After flirting with dangerous dogmatic politics, and overcoming volatile internal rifts, the Maoist standing committee has decided to re-focus on the constitution and the peace process
In an exclusive interview to Nepali Times earlier this week, Chairman Pushpa Kamal Dahal said, "The party has had a history of ideological two-line struggles. But all of us have now vowed to work together, under a unified leadership, to implement the work plan."
The plan includes:
First, a renewed emphasis on constitution and peace. This is a vindication of Baburam Bhattarai's proposal, and sidelines those who were advocating an immediate 'people's revolt'.
There appears to be a realisation that Nepalis, or even party cadre, do not want an outright confrontation. The party has also assessed the balance of power.
Dahal admitted, "A revolution may succeed, but there is an equal danger of a counter revolution." The party will push for a revolt, he said, only if it feels domestic and international forces are conspiring to obstruct the peace process.
Second, the Maoists will continue to emphasise civilian supremacy and national independence. "We are not giving up on those issues. But we hope to find a way out through dialogue in the High Level Political Mechanism. The president's step has to be addressed for the political deadlock to end," Dahal maintained.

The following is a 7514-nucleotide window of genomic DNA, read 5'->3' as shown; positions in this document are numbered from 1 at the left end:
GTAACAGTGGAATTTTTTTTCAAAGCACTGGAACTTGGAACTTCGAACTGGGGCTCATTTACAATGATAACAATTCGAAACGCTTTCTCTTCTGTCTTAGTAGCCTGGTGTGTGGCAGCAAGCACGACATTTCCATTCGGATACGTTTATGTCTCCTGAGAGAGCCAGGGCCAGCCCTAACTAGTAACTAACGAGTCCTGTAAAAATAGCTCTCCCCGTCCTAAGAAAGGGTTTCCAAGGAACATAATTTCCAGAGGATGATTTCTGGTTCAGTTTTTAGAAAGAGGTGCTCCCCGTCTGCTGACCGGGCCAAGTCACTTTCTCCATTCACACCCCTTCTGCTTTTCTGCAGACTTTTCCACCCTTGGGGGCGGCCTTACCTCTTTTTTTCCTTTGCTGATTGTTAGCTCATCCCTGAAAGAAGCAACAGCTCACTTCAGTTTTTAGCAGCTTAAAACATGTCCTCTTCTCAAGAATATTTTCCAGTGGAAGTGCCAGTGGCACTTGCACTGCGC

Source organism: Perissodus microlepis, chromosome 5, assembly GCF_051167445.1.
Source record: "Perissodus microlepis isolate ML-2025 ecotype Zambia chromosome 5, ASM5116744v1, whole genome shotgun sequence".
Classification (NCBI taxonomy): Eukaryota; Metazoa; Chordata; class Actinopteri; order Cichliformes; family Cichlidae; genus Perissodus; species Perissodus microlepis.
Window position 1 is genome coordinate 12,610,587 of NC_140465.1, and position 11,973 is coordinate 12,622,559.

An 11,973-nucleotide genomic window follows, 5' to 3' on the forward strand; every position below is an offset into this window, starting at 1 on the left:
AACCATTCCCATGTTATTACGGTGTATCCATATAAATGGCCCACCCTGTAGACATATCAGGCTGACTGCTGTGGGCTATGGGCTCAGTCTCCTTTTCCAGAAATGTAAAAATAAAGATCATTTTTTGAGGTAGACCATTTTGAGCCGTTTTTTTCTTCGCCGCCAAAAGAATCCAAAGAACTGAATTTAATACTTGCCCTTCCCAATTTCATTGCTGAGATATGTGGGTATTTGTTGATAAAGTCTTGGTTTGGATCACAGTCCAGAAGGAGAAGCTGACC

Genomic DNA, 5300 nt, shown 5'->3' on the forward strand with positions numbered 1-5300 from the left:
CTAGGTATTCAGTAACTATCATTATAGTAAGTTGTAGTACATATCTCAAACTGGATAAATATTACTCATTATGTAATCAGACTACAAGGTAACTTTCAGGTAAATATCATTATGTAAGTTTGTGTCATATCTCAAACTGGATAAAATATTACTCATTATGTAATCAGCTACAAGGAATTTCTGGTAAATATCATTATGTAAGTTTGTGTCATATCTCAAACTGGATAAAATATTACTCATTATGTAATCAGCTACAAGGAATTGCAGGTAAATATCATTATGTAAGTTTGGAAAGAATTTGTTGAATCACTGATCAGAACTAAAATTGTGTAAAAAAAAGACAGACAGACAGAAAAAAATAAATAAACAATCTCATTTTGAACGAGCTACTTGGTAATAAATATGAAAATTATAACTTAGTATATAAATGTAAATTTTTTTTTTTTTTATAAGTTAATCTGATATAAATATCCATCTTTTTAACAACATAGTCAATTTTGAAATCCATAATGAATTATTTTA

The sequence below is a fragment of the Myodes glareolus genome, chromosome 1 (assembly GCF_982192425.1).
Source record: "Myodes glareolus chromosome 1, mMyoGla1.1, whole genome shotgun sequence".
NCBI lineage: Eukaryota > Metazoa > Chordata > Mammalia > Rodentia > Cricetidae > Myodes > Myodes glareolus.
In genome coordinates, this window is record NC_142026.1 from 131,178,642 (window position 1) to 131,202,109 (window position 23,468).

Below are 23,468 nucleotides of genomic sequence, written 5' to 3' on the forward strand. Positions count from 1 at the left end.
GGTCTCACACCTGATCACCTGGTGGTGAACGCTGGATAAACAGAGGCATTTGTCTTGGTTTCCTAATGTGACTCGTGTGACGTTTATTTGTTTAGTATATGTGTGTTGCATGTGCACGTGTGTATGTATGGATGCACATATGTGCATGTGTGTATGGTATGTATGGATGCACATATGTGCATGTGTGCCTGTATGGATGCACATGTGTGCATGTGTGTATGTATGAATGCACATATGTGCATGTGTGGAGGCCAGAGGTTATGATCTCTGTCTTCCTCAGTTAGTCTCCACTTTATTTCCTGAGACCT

A Maoist-led national unity government remains on the agenda, but indications are the party will not hold the peace process hostage because of this.
Third, Dahal formally reiterated the Maoist stance that integration and constitution-writing have to go together.
"The first cannot happen before the second and that is why the present government plan is not acceptable to us...a final decision should be taken on this issue after the constitution has decided on the new security policy and new state structure," he said.
"Democratisation of the Nepal Army must also happen simultaneously," he said. "We are not saying this to make the army Maoist as our opponents allege, but to make them paribartanmukhi, pro-change."
The Maoists are cooperating with the Special and Technical Committee, but the other parties are insisting the PLA question must be settled before the new constitution.
Nonetheless, there is an air of cautious optimism in political circles, and the task now is to address specific constitution and peace related issues in a short span.